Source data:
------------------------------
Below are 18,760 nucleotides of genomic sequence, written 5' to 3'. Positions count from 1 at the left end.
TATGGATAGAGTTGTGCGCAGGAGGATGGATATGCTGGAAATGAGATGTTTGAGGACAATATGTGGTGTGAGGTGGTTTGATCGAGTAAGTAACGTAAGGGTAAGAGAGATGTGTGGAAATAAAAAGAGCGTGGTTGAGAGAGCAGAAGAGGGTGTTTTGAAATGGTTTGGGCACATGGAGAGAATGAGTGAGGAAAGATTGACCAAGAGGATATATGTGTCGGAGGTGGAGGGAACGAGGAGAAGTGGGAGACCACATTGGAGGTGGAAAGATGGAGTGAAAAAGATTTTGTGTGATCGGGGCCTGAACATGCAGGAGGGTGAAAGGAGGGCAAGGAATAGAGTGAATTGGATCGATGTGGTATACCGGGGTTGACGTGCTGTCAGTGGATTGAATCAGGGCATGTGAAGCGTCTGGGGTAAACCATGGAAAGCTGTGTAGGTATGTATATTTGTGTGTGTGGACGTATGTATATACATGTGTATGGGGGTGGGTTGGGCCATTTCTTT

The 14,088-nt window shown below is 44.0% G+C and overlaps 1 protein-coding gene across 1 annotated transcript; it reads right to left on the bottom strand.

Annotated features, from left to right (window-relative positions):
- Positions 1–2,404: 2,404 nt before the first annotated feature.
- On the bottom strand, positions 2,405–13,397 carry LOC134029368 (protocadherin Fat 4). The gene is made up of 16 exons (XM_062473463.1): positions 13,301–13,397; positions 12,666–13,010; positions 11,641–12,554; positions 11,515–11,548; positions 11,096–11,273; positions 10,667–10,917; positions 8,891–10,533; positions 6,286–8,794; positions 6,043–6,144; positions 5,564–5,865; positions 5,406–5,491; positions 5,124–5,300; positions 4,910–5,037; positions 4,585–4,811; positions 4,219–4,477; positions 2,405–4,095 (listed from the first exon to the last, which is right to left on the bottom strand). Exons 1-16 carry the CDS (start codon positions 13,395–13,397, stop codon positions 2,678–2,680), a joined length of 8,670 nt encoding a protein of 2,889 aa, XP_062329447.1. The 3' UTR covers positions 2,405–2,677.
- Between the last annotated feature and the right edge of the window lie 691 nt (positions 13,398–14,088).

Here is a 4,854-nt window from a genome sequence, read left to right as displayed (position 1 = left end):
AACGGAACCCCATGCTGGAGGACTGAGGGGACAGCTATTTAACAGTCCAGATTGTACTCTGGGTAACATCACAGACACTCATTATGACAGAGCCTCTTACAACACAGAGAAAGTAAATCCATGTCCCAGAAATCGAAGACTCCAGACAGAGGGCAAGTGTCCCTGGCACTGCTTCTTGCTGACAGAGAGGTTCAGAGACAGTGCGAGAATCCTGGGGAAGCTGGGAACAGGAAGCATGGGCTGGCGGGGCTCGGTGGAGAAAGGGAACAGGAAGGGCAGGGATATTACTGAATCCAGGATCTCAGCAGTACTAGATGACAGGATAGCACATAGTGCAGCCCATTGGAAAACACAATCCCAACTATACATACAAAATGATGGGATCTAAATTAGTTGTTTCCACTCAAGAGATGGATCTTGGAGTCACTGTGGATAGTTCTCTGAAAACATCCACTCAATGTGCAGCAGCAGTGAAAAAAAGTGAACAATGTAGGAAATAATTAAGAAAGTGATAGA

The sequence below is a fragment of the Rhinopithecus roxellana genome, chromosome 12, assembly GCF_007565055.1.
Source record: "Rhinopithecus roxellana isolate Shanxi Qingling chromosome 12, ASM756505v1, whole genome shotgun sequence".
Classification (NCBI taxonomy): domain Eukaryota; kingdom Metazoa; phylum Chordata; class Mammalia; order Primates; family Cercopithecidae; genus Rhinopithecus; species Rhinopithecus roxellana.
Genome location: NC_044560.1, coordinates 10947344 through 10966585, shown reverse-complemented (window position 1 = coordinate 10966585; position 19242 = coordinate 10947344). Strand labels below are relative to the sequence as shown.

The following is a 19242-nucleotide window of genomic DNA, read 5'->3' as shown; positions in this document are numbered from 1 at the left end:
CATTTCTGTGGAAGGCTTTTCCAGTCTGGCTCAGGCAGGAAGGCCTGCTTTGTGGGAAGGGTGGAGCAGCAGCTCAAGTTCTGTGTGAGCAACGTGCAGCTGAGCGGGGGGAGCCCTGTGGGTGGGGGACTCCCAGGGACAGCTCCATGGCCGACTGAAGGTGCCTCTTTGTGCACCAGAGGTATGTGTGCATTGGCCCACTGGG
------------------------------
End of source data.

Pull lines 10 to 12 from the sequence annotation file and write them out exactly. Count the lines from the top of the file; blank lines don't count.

The sequence below is a fragment of the Rhinopithecus roxellana genome, chromosome 12, assembly GCF_007565055.1.
Source record: "Rhinopithecus roxellana isolate Shanxi Qingling chromosome 12, ASM756505v1, whole genome shotgun sequence".
Classification (NCBI taxonomy): domain Eukaryota; kingdom Metazoa; phylum Chordata; class Mammalia; order Primates; family Cercopithecidae; genus Rhinopithecus; species Rhinopithecus roxellana.